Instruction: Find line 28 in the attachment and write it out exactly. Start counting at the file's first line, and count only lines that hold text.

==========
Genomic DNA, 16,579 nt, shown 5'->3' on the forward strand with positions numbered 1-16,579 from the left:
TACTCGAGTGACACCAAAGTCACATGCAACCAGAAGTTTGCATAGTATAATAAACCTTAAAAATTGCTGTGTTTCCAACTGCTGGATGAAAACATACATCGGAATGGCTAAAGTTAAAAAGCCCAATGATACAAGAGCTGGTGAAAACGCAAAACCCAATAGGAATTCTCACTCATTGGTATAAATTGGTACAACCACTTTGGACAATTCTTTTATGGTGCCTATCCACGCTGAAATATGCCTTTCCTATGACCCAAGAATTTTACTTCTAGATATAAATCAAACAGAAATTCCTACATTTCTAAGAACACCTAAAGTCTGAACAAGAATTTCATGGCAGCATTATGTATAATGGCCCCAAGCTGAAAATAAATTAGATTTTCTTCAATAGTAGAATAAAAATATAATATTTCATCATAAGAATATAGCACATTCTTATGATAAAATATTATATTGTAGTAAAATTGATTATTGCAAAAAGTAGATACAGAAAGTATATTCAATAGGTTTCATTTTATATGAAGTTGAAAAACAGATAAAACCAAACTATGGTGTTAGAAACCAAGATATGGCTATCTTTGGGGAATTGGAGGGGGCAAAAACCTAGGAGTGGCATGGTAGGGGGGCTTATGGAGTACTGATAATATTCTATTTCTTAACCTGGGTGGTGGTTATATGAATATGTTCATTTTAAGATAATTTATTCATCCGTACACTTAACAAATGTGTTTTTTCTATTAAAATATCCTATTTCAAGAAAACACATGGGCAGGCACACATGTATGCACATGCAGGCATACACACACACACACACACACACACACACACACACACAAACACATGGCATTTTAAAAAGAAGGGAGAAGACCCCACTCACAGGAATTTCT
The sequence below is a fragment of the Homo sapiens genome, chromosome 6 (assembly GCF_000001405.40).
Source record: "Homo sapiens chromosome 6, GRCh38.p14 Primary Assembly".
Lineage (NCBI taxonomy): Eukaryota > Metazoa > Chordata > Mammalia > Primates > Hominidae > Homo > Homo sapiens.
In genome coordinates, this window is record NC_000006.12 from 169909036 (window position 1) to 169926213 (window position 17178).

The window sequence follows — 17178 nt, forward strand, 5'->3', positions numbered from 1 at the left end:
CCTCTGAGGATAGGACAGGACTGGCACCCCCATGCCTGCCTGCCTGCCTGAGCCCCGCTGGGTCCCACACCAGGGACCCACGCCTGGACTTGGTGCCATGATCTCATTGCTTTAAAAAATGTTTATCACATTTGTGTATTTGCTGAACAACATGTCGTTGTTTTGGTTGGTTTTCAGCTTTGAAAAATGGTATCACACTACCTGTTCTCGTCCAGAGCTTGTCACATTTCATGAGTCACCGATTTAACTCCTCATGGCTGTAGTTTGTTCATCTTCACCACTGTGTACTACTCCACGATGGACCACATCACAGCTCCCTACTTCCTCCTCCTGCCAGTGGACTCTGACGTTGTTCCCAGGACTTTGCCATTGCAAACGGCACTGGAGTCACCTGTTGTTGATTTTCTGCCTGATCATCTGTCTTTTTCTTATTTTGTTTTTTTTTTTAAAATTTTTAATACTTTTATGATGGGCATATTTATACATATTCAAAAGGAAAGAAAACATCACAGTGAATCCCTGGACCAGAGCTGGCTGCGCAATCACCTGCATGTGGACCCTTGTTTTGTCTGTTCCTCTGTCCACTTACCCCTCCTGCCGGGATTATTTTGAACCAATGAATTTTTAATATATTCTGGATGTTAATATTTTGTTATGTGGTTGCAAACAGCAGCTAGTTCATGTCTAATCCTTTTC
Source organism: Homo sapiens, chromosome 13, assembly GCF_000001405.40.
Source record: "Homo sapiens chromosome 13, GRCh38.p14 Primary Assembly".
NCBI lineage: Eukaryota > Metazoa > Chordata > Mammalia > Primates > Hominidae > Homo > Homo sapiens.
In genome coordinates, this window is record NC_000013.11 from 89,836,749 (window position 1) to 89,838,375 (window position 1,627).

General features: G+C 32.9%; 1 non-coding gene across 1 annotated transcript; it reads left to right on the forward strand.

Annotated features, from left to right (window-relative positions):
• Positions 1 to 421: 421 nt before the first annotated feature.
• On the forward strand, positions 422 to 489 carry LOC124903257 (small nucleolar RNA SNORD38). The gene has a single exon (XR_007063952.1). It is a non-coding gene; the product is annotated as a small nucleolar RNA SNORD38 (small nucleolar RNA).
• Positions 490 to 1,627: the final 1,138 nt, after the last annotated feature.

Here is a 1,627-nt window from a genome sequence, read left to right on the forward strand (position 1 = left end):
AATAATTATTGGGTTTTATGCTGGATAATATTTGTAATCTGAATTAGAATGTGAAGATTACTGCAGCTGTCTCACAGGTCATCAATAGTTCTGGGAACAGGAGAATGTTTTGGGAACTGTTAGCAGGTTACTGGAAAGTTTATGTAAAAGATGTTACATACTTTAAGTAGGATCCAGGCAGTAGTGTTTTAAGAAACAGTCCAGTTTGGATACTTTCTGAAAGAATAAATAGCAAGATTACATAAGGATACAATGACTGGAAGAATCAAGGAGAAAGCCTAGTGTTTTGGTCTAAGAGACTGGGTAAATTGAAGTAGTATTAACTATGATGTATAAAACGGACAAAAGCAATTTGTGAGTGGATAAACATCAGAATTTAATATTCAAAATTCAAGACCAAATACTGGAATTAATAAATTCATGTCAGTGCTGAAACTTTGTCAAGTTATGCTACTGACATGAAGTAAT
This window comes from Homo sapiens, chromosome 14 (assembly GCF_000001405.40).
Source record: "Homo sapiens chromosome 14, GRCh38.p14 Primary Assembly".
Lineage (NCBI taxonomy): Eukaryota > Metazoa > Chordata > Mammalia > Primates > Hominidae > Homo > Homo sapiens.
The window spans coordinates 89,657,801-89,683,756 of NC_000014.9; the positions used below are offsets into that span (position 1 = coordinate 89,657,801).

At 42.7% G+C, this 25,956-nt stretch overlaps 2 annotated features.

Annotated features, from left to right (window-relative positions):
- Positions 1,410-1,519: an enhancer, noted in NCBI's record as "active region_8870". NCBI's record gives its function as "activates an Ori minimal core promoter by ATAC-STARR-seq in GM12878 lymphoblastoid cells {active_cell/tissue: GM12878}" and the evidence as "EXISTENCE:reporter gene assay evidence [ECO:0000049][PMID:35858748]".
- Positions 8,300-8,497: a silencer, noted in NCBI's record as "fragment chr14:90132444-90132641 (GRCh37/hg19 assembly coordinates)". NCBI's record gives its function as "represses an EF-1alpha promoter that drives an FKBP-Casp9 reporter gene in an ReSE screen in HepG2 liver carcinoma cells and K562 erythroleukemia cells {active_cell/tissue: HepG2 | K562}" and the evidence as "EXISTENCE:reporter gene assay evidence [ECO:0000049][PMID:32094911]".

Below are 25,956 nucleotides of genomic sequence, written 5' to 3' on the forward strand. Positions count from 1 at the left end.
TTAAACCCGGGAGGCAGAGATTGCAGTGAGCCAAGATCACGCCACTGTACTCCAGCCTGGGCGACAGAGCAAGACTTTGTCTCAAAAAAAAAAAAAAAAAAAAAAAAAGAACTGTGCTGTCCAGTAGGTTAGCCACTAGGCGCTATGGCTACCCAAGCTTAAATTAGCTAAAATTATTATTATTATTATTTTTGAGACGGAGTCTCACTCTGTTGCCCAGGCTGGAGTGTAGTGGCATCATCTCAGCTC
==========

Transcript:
Below are 25,956 nucleotides of genomic sequence, written 5' to 3' on the forward strand. Positions count from 1 at the left end.